To better understand this, the researchers used atomic-scale transmission electron microscopy.
“The reason we use the electron microscope is that with the electron microscope, we can use atomic sensors to see the exact atomic arrangement in the structure,” Miao said. “And it was very surprising to observe bilayer polar nano-regions in CMO crystals. To our knowledge, this is the first time such a microstructure has been directly imaged in layered perovskite materials.”
Before, it had never been observed what happens to a material undergoing such an electrical phase transition, according to the researchers. But using an electron microscope, they could observe the material and what was going on during its phase transition.
“We’ve been watching the material, what happens during the phase transition, and we’ve been able to probe an atom by seed at what kind of bonding we have, what kind of structural distortions there are in the material, and how that might change as a function of that,” said the scientist. “And that largely explains some of the observations he got. people with this article. For example, when they got the coefficient of thermal expansion, no one really knew where this came from. Basically, this was going down to the atomic level and understanding basic physics and chemistry at the atomic level as well as phase transition dynamics, and how it changes. “
This, in turn, will enable the development of strong, lead-free piezoelectric materials.
“Scientists are trying to find new ways to discover lead-free ferroelectric materials for many useful applications,” Miao said. “The presence of polar nanoregions is beneficial for piezoelectric properties, and now we have shown that by engineering the defects, we may be able to design new strong piezoelectric crystals that will eventually replace all lead-containing materials for ultrasonic or actuator applications.”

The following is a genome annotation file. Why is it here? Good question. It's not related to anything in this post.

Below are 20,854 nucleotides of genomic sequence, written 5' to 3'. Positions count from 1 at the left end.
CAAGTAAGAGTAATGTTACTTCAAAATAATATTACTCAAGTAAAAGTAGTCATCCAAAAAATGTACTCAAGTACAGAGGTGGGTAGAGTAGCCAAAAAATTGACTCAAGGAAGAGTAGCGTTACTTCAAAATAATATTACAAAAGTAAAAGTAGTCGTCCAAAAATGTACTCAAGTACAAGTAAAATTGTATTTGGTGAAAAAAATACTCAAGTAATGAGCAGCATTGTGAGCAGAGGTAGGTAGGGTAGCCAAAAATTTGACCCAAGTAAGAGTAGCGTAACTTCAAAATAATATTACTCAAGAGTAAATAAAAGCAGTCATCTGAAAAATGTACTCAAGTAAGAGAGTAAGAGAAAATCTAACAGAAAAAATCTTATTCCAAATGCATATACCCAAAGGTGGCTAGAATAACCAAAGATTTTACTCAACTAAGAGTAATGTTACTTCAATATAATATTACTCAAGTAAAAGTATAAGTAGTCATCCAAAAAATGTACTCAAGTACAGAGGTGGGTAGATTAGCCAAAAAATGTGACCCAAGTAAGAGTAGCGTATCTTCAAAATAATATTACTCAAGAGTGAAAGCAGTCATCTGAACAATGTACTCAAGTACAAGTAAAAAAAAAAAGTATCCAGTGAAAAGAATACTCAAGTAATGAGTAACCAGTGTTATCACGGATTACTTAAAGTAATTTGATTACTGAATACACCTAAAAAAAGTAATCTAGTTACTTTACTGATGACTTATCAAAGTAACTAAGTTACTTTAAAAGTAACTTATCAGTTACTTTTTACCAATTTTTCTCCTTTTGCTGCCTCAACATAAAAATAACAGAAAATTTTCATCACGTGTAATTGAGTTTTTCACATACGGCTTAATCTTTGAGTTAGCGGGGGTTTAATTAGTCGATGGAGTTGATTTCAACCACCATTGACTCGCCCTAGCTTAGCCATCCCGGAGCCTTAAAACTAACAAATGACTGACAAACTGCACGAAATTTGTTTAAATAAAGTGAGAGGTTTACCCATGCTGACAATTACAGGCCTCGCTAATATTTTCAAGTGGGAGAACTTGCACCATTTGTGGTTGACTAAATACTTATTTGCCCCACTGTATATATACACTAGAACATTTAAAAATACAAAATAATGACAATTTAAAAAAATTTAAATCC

Characterization work that revealed these unprecedented processes in matter was performed at the facilities of the Institute for Materials Research at the Millennium Science Park. This included experiments with multiple transmission electron microscopes (TEM) that made it possible to see the unprecedented.
Another benefit of the study is the free software developed by the research team, EASY-STEM, which allows easier processing of TEM image data. This can shorten the time needed to advance scientific research and transfer it to practical application.
“The software has a graphical user interface that allows users to input with mouse clicks, so people don’t need to be coding experts but can still create amazing analysis,” Miao said.
Along with Miu and Alem, other study authors from Penn State included Parivash Moradifar, a doctoral candidate at the time, and Ke Wang, a staff scientist with MRI. The authors from UCSD include Kishwar-e Hasin, a graduate student in computational and simulation materials science, and Elizabeth A. Nowadnik, associate professor of materials science and engineering. Additional authors from Oak Ridge National Laboratory include Dibangshu Mukherjee, Associate Research and Development Scientist, and Rutgers University’s Sang Wook Cheung, Distinguished Professor, Henry Rutgers Professor, Board Professor and Director of the Center for Synthesis of Quantum Materials.
The study was supported by the National Science Foundation.